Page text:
J Med Educ Curric Dev. 2021 Jan 20;8:2382120520988590. doi: 10.1177/2382120520988590. eCollection 2021 Jan-Dec.
PROBLEM: Suboptimal care transitions can lead to re-hospitalizations.
INTERVENTION: We developed a 2-week "Transitions of Care Curriculum" to train first-year internal medicine residents to improve their knowledge and skills to deliver optimal transitional care. Our objective was to use reflective writing essays to evaluate the impact of the curriculum on the residents.
METHODS: The rotation included: Transition of Care Teaching modules, Transition Audit, Transitional Care Site Visits, and Transition of Care Conference. Residents performed the above elements of care transitions during the curriculum and wrote reflective essays about their experiences. These essays were analyzed to assess for the overall impact of the curriculum on the residents.Qualitative analysis of reflective essays was used to evaluate the impact of the curriculum. Of the 20 residents who completed the rotation, 18 reflective essays were available for qualitative analysis.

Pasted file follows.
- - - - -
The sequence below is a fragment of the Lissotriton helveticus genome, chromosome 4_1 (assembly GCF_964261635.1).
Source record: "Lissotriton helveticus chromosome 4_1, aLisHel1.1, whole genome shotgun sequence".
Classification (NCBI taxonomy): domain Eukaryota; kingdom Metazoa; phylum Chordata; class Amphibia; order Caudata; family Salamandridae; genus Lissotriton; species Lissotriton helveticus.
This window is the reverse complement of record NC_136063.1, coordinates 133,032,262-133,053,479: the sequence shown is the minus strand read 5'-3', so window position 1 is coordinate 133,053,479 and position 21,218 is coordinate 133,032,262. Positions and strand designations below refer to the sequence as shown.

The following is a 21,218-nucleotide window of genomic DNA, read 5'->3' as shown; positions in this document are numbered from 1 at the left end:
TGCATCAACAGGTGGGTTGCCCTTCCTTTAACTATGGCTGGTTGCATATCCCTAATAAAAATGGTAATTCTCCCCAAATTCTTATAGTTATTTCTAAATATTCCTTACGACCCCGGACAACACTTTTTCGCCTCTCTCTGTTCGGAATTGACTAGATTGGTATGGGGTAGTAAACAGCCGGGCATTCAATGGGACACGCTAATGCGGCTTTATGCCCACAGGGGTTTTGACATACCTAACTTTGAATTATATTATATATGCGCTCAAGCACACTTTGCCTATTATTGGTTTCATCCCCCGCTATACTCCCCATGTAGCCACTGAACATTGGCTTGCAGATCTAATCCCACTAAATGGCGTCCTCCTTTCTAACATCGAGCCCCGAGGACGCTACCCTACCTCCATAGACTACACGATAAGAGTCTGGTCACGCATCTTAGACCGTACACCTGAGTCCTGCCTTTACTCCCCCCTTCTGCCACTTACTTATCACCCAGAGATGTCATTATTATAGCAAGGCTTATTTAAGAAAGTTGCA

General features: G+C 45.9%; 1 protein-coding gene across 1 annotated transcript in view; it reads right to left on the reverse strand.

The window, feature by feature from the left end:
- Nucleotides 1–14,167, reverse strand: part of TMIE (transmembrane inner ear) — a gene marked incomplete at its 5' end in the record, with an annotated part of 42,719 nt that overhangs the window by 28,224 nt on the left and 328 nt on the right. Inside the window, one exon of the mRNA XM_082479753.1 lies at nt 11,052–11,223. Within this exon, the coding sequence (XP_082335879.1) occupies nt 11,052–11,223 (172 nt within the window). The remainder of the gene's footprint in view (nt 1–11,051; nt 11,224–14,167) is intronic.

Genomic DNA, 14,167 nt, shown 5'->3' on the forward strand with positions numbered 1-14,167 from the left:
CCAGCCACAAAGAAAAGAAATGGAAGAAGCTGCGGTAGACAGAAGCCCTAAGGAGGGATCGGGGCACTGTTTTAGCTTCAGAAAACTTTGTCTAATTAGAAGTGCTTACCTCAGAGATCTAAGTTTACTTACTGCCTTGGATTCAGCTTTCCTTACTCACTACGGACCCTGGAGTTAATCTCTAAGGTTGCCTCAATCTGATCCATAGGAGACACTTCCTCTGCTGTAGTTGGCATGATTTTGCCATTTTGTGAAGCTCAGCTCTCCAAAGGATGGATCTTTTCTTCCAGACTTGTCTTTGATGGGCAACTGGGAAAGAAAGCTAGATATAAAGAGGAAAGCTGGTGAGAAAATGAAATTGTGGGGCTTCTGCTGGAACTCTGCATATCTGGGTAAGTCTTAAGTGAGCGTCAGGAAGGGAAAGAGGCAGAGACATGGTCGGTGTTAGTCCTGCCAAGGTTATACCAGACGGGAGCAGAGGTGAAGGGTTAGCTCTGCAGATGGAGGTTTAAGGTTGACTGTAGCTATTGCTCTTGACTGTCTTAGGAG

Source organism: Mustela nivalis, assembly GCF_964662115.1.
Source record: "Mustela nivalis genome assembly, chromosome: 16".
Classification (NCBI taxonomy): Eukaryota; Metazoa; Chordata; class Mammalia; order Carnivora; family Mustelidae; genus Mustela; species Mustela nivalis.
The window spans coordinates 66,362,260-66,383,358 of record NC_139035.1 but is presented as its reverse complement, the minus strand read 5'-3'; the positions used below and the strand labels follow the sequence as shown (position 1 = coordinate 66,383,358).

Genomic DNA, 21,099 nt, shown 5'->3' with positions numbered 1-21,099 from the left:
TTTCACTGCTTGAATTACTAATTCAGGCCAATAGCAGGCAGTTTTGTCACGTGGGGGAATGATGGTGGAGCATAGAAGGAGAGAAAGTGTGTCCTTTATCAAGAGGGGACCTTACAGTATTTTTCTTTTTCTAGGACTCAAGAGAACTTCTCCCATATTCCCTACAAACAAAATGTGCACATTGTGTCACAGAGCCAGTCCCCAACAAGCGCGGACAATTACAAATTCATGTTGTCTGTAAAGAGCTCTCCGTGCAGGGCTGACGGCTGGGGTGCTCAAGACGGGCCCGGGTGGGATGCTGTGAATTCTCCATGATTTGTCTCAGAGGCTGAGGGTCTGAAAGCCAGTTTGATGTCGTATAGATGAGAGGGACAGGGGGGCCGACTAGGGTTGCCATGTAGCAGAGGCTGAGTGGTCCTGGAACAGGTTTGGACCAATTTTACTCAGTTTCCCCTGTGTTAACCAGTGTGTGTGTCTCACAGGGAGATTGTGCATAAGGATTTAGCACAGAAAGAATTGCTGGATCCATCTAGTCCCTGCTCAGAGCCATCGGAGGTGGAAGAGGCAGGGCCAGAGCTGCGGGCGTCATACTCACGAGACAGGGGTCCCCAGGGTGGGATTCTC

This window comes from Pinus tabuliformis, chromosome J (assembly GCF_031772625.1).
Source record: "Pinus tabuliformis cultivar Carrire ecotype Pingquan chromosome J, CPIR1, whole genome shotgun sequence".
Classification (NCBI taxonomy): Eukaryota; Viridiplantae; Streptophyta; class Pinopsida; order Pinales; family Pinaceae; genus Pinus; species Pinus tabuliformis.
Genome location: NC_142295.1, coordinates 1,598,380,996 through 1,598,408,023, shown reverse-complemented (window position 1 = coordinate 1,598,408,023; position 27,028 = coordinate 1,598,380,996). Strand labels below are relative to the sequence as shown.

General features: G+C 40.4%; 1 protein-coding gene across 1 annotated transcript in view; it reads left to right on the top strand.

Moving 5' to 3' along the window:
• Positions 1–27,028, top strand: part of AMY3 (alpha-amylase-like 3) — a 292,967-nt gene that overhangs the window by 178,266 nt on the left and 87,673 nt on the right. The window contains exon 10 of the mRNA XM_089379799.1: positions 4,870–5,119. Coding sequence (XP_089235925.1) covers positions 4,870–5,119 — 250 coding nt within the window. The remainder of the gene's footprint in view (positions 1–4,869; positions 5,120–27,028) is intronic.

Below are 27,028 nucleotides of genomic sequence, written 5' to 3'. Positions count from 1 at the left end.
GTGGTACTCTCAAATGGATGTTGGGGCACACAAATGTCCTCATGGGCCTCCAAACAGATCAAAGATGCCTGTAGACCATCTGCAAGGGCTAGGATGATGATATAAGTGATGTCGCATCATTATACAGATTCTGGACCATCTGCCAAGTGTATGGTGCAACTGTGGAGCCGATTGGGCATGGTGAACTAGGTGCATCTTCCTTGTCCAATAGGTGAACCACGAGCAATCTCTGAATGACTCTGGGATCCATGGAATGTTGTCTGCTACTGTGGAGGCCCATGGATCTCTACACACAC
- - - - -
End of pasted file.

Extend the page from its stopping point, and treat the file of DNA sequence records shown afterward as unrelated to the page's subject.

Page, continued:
RESULTS: Five major themes identified in the reflective essays for improvement were: discharge planning, patient-centered care, continuity of care, goals of care discussions, and patient safety. The most discussed theme was continuity of care, with following subthemes: fragmentation of the healthcare system, disjointed care to the patients, patient specific factors contributing to lack of continuity of care, lack of primary care provider role as a coordinator of care, and challenges during discharge process. Residents also identified system-based gaps and suggested solutions to overcome these gaps.
CONCLUSIONS: This experiential learning and use of reflective writing enhanced the residents' self-identified awareness of gaps in care transitions and prompted them to generate ideas for systems improvement and personal actions to improve their practice during care transitions.